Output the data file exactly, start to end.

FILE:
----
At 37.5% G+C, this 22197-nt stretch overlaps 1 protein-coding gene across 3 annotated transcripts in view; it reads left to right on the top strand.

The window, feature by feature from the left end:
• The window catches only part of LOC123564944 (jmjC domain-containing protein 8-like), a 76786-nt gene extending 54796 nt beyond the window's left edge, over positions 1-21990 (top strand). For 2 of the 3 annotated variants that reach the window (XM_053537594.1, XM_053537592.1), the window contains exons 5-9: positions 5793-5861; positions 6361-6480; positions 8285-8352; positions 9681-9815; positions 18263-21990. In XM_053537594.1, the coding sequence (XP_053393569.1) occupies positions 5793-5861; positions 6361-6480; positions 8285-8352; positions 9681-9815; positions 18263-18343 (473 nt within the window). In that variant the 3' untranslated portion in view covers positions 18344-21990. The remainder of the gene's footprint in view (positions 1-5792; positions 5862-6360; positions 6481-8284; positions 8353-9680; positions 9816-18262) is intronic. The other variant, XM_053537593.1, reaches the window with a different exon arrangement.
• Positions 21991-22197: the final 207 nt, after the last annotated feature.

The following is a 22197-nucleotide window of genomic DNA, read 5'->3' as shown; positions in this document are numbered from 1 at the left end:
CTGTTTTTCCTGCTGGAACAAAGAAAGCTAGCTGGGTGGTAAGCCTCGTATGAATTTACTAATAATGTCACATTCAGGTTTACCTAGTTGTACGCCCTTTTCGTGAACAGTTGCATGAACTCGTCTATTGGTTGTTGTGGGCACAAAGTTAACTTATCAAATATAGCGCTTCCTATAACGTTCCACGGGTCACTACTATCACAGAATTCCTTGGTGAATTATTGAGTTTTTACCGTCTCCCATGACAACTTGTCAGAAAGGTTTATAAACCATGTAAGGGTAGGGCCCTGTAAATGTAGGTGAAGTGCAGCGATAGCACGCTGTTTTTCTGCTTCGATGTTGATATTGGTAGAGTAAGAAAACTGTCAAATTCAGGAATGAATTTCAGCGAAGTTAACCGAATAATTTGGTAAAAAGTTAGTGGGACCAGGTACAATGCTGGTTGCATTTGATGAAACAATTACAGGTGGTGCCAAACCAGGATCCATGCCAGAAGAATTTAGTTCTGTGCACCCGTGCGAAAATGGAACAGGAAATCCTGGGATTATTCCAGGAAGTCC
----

At 37.5% G+C, this 22197-nt stretch overlaps 1 protein-coding gene across 3 annotated transcripts in view; it reads left to right on the top strand.

The window, feature by feature from the left end:
• The window catches only part of LOC123564944 (jmjC domain-containing protein 8-like), a 76786-nt gene extending 54796 nt beyond the window's left edge, over positions 1-21990 (top strand). For 2 of the 3 annotated variants that reach the window (XM_053537594.1, XM_053537592.1), the window contains exons 5-9: positions 5793-5861; positions 6361-6480; positions 8285-8352; positions 9681-9815; positions 18263-21990. In XM_053537594.1, the coding sequence (XP_053393569.1) occupies positions 5793-5861; positions 6361-6480; positions 8285-8352; positions 9681-9815; positions 18263-18343 (473 nt within the window). In that variant the 3' untranslated portion in view covers positions 18344-21990. The remainder of the gene's footprint in view (positions 1-5792; positions 5862-6360; positions 6481-8284; positions 8353-9680; positions 9816-18262) is intronic. The other variant, XM_053537593.1, reaches the window with a different exon arrangement.
• Positions 21991-22197: the final 207 nt, after the last annotated feature.

The following is a 22197-nucleotide window of genomic DNA, read 5'->3' as shown; positions in this document are numbered from 1 at the left end:
CTGTTTTTCCTGCTGGAACAAAGAAAGCTAGCTGGGTGGTAAGCCTCGTATGAATTTACTAATAATGTCACATTCAGGTTTACCTAGTTGTACGCCCTTTTCGTGAACAGTTGCATGAACTCGTCTATTGGTTGTTGTGGGCACAAAGTTAACTTATCAAATATAGCGCTTCCTATAACGTTCCACGGGTCACTACTATCACAGAATTCCTTGGTGAATTATTGAGTTTTTACCGTCTCCCATGACAACTTGTCAGAAAGGTTTATAAACCATGTAAGGGTAGGGCCCTGTAAATGTAGGTGAAGTGCAGCGATAGCACGCTGTTTTTCTGCTTCGATGTTGATATTGGTAGAGTAAGAAAACTGTCAAATTCAGGAATGAATTTCAGCGAAGTTAACCGAATAATTTGGTAAAAAGTTAGTGGGACCAGGTACAATGCTGGTTGCATTTGATGAAACAATTACAGGTGGTGCCAAACCAGGATCCATGCCAGAAGAATTTAGTTCTGTGCACCCGTGCGAAAATGGAACAGGAAATCCTGGGATTATTCCAGGAAGTCC